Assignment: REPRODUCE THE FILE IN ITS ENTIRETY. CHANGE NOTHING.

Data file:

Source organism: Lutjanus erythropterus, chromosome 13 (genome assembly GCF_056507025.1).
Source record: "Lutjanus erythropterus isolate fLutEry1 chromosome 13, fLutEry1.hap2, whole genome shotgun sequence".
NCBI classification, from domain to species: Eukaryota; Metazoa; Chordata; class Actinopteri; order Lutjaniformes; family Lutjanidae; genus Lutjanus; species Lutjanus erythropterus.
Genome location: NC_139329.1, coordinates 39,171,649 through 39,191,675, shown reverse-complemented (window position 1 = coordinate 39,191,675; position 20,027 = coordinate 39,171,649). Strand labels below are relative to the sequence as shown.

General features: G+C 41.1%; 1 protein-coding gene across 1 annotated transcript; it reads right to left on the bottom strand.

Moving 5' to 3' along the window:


Source organism: Lutjanus erythropterus, chromosome 13 (genome assembly GCF_056507025.1).
Source record: "Lutjanus erythropterus isolate fLutEry1 chromosome 13, fLutEry1.hap2, whole genome shotgun sequence".
NCBI classification, from domain to species: Eukaryota; Metazoa; Chordata; class Actinopteri; order Lutjaniformes; family Lutjanidae; genus Lutjanus; species Lutjanus erythropterus.
Genome location: NC_139329.1, coordinates 39,171,649 through 39,191,675, shown reverse-complemented (window position 1 = coordinate 39,191,675; position 20,027 = coordinate 39,171,649). Strand labels below are relative to the sequence as shown.

General features: G+C 41.1%; 1 protein-coding gene across 1 annotated transcript; it reads right to left on the bottom strand.

Moving 5' to 3' along the window: